Telegraph music critic Norman Lebrecht suggests that one reason
is that criticism has
been defanged by the PC police [Culturekiosque], and that the politically correct
lobby has “cordoned off large areas of the lively arts from
critical observation.” If one can’t make criticism a matter
of quality, he writes, then why bother at all? “What earthly
point is there in attempting to describe or criticise art
in any terms except nice and not-nice?”
in Slatkin’s view, surely falls into the “not-nice” category.
The broader question is whether the Slatkin/Kennicott exchange,
far from marking a decline in criticism, is not, in fact,
a fleeting reminder of the days when criticism still mattered.
CRITICS EVER SET ARTISTIC AGENDAS?
December two New York museums put up shows devoted to the
art of criticism, and at least one visitor was “bowled over
by the short-sightedness, contemptuousness and just just
plain orneriness [Chicago Tribune] on
display.” These weren’t no-namers either – John Ruskin was
there with his polemics against Whistler and Michelangelo.
critics like Ruskin set agendas for the artforms about which
they wrote, and the power of their words helped shape the
directions that art took. They were read by artists and those
with power in the art world, and they had influence.
their biggest influence wasn’t in making or breaking specific
careers or plays or exhibitions. They had a sense of aesthetic
mission that had little to do with the kind of consumerist
service that many of today’s reviews have become. The thumbs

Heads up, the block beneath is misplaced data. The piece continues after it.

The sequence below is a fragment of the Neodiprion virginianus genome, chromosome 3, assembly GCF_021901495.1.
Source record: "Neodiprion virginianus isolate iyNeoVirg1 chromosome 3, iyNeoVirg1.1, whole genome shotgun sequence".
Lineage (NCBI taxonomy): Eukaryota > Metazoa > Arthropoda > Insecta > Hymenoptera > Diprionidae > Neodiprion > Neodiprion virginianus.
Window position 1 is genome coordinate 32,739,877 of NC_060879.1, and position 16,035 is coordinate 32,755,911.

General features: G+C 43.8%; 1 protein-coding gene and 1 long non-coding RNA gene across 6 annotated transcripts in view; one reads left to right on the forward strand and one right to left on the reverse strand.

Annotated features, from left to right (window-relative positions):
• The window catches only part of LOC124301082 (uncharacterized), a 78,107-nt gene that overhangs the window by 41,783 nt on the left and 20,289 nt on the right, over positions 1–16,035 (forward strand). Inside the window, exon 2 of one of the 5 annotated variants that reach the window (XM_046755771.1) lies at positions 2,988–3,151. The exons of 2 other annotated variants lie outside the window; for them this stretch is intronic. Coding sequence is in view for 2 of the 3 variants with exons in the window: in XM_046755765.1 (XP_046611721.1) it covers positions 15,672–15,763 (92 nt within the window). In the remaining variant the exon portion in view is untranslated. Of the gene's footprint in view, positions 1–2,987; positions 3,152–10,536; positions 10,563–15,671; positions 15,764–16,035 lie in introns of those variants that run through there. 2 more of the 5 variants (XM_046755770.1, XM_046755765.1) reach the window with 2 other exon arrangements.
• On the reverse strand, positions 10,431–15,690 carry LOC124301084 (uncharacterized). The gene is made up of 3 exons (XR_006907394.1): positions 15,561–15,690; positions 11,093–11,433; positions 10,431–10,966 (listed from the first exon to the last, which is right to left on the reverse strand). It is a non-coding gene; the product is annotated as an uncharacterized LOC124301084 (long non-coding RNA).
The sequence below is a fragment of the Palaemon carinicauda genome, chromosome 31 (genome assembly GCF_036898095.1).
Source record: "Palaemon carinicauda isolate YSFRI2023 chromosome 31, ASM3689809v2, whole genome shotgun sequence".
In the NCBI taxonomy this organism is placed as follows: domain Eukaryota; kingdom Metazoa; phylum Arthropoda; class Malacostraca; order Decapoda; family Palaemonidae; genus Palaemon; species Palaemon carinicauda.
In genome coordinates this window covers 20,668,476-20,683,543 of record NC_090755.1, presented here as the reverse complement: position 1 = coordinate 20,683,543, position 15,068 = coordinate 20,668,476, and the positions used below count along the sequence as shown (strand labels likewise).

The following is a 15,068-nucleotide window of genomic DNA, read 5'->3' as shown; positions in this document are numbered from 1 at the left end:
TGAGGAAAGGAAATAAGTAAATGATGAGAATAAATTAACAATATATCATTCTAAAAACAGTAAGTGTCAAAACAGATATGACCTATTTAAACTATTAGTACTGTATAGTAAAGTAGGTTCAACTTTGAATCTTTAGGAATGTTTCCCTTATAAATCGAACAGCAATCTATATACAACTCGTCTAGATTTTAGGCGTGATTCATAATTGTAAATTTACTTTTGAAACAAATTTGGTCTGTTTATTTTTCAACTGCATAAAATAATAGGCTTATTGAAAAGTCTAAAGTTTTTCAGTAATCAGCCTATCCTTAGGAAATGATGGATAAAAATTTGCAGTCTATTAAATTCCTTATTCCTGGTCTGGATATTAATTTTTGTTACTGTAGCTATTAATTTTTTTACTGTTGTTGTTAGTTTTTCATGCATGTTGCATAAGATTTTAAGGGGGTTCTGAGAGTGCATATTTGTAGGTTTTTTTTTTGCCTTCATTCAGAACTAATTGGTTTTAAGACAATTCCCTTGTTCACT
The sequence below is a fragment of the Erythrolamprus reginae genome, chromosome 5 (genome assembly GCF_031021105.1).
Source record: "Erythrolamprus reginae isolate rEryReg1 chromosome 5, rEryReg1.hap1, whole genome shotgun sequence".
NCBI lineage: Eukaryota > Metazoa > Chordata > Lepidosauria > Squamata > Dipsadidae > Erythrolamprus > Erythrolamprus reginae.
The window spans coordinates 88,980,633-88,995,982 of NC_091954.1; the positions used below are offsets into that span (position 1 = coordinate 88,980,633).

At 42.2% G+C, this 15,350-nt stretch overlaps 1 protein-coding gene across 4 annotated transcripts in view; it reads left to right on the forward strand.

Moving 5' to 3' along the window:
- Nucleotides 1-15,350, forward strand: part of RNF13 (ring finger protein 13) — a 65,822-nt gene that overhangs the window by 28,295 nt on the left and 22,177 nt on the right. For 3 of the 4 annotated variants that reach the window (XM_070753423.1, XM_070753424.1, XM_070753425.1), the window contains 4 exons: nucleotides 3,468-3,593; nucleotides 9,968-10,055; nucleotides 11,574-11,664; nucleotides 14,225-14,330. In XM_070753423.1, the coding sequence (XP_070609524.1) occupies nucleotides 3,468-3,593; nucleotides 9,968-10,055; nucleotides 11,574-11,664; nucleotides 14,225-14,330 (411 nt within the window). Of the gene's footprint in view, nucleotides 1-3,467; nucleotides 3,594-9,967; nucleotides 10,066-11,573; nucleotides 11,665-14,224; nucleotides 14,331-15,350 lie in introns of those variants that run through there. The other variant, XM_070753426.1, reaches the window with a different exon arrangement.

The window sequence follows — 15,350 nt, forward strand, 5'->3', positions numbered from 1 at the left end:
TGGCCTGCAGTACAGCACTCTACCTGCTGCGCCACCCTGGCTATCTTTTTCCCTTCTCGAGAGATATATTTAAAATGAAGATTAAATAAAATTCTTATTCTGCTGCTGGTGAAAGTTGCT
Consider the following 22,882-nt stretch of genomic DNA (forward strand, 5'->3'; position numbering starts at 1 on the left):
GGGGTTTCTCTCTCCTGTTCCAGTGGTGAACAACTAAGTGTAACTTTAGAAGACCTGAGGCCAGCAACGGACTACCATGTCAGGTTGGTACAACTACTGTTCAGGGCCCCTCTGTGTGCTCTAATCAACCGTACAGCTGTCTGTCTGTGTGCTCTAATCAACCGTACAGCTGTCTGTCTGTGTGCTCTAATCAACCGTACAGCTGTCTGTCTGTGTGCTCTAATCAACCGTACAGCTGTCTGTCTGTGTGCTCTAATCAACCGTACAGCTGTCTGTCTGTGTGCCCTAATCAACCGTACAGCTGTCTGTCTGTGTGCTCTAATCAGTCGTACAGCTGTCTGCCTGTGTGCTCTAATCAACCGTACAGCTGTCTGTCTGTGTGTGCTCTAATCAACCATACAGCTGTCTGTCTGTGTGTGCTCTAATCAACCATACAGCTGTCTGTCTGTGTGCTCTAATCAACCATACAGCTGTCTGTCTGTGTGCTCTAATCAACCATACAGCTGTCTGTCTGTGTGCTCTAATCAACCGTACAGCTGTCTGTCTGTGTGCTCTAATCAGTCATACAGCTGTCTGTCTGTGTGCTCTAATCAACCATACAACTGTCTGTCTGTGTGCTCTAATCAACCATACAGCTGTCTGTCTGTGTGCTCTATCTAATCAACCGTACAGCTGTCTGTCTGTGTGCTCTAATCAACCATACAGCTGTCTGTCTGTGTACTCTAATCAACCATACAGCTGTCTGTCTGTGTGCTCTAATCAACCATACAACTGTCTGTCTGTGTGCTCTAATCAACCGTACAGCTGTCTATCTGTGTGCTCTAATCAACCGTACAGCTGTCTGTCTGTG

up/down approach focuses more on report-carding reportage
than it does on trying to connect lines and setting context.
Setting contexts and agendas has had
something of a bad name. Popular wisdom now has it, for example,
that classical music’s hard turn in the direction of the thorny
serialists of the 20th Century was a result of
misguided agenda-setting that resulted in serious disconnects
between music and its audience. But artists of longer memory
find themselves nostalgic for the maligned agenda-setters
when they consider what now passes for criticism.
These days, arts writing in many cities
consists of little more than a reporting service. The show
is the news hook rather than the true subject. The “real”
news is personality news, news about the stars as celebrities.
Where once new or difficult artists might gain traction with
the help of critics who could help build context and create
regional art movements, such coalescing around an idea is
now more difficult. It’s not that such stylistic movements
don’t happen anymore, it’s that critics have largely ceased
to be players in the process
Michael Lewis recently
argued [NY Times] that the same phenomenon has hit the investment world.
Where once financial analysts were imbued with a sober code
of behavior and status designed to inspire confidence in the
investor, the internet has changed all that.
information formerly available only to experts has become
widely disseminated over the net, investors took control over
their own investment decisions. In the looser new investment
world, joe739 posting a stock tip on Yahoo! has a voice at
the same table as the big-time Merrill Lynch broker. Why should
the investor trust the broker’s agenda (which he may or not
understand) any more than joe739’s?
Why should readers trust a critic
any more than they do the other general word-of-mouth they
encounter? The answer is that they shouldn’t, if it’s simply
a matter of thumbs up/down. The deeper answer is that the
big-time broker, like the serious critic, likely has a better
shot at considering the broader picture and locating an aesthetic
judgment within that picture. Investment strategy is different
from the hot tip. Agenda-setting criticism is different from
critics have largely lost that ability to set agendas, perhaps
it is because, at least in part, they have given it away.
What would it take for them to reclaim it?
opinions, reactions, suggestions?